Thirdly, the Toronto Star has started to slowly balance out its car coverage in its “Wheels” section by creating a more balanced perspective on bicycling. Here are a few articles that I was involved with to promote a more balanced view of cycling – thanks to the efforts of Toronto Star journalist Jack Lakey – known as “The Fixer”:
- Give cyclists space, and a little respect (July 2011)
- Cycling a better way to get around than it looks (Oct 26, 2011)
- Cycling campaign appeals to drivers’ better instincts (Nov 11, 2011)
The Toronto Star also created a bicycling blog called “Cycling Hub” which covered bicycling topics in Toronto (granted this blog hasn’t been updated since September).
And here are a couple letters to the Editor related to bicycling that were published recently, which helped spark this article topic:
I particularly enjoyed that last letter to the editor from Torontonian Douglas Moore, so I will share it here:
Re: Speaking truth to power, Letters Feb. 25
Letter writer Harry Rollo says “all major cities rely on subways to alleviate surface traffic congestion.” He cites London, Paris, New York. Point taken.
But we have to recognize that increased surface traffic congestion is not some naturally occuring phenomenon, and there are a variety of ways to deal with this unintended phenomenon.
To state the obvious, again: our public space has come to be dominated by rolling and roaring machines that were once a novel addition to the street scene. Pause at a downtown street corner during morning rush hour, watch the river of metal and exhaust flow by, and see that the majority of cars carry a single occupant. Such a big hard machine to move one little soft human around. The natural human footprint of two shoe-soles increased to some 40 square feet?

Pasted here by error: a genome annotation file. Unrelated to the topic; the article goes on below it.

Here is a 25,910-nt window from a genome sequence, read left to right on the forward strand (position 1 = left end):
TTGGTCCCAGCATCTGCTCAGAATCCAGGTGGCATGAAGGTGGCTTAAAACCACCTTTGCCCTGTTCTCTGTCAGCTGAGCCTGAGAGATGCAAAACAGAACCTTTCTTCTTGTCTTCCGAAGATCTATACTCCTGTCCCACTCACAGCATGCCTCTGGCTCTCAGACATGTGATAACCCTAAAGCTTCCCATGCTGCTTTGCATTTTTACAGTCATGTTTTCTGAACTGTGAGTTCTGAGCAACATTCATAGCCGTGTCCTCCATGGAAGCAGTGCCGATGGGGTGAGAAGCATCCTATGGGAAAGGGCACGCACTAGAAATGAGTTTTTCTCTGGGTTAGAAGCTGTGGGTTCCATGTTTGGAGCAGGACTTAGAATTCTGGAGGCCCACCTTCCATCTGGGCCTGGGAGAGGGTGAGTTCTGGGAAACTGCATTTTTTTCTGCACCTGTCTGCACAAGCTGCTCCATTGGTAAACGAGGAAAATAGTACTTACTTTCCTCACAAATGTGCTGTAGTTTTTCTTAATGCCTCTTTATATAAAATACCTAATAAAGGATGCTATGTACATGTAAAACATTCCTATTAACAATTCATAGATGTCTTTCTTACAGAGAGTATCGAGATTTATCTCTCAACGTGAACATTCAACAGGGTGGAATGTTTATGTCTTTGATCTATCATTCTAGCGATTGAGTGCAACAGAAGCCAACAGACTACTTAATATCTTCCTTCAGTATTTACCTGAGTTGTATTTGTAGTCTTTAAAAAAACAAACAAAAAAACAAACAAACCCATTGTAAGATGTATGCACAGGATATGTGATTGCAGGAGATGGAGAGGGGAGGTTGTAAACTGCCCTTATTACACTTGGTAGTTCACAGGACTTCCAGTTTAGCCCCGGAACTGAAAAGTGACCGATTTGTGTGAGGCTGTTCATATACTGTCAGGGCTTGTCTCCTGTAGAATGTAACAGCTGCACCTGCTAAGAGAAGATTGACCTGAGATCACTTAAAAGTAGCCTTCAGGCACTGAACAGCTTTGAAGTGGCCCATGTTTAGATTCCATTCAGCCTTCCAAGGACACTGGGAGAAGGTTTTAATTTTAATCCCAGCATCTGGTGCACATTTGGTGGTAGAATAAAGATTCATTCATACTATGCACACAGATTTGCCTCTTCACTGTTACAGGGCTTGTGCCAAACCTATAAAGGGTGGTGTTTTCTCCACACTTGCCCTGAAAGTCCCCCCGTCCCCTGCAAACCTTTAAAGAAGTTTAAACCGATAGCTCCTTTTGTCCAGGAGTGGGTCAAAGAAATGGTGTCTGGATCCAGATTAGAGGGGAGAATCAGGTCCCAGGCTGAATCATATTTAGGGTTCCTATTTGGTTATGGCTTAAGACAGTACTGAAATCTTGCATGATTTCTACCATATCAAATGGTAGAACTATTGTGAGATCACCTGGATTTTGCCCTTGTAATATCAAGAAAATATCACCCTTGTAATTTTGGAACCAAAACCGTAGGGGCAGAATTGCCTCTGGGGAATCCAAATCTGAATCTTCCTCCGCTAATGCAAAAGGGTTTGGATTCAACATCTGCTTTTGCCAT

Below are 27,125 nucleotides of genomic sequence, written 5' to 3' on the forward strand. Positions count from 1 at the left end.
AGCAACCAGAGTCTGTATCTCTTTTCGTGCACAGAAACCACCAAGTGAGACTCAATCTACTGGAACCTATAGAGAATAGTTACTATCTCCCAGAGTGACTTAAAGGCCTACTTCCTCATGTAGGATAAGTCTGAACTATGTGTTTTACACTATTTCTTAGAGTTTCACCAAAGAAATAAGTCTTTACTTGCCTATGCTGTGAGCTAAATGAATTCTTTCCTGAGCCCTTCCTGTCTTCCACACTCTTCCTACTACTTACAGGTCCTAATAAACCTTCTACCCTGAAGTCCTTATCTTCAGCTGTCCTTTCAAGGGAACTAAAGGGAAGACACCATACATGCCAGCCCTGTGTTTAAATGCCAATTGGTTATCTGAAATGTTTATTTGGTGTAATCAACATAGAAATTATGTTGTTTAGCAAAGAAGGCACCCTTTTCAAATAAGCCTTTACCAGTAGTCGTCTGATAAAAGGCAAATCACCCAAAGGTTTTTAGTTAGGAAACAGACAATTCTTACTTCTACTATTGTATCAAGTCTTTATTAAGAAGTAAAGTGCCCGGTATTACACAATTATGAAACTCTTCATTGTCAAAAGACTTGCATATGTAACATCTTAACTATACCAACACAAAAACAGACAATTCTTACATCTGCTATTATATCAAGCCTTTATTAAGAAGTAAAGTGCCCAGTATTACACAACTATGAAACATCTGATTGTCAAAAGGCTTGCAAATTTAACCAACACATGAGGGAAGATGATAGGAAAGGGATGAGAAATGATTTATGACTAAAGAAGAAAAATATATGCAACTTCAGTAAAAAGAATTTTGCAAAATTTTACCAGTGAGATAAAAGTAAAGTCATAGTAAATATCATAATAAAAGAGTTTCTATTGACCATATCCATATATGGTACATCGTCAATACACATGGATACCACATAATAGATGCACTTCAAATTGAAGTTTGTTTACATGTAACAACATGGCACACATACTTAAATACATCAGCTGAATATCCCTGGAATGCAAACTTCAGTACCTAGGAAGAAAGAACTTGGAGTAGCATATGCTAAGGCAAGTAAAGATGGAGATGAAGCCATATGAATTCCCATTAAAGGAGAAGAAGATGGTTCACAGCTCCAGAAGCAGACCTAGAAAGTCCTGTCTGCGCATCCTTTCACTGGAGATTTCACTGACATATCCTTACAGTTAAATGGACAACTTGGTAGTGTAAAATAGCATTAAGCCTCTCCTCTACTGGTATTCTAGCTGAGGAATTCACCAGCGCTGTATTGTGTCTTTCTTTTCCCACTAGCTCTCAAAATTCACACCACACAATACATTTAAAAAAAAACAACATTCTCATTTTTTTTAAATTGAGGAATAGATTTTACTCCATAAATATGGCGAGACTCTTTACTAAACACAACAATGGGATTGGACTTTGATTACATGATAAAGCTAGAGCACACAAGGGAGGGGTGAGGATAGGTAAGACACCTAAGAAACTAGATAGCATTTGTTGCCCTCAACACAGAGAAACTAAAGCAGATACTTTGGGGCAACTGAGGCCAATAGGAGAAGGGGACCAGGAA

The transit debates going on in Toronto right now are precisely about updating the urban enviroment in keeping with the full range of human needs — from simple health and wellbeing, to universal mobility and safety, to natural beauty.
We are in the midst of an historic rethinking and reshaping of what life can be in a city. We can make this city less of a machine and more of a home.
So let’s continue to move forward with widely accessible, cost-efficient public transit. Let’s get serious about the bicycle as a central and pleasureable part of contemporary urban transit — real bike lanes, rather than “bike paint,” must be established part of the plan.
Let’s include truly generous, dignifying outdoor pedestrian walkways in the vibrant commercial and entertainment areas of the city. And for every highrise condo that goes up, the inhabitants need an area of thoughtfully designed greenspace.
Let’s stop living in a stunted, polluted past.
Douglas Moore, Toronto
Here is a link to this letter on the Toronto Star website.
The small changes that are beginning to happen at Toronto’s largest newspaper are a positive sign of greater things to come.
I hope you are all starting to see changes in your local newspapers as bicycles start to become a more widely accepted tool for transporting ourselves around our cities, and help to re-shape our cities into more desirable places to be.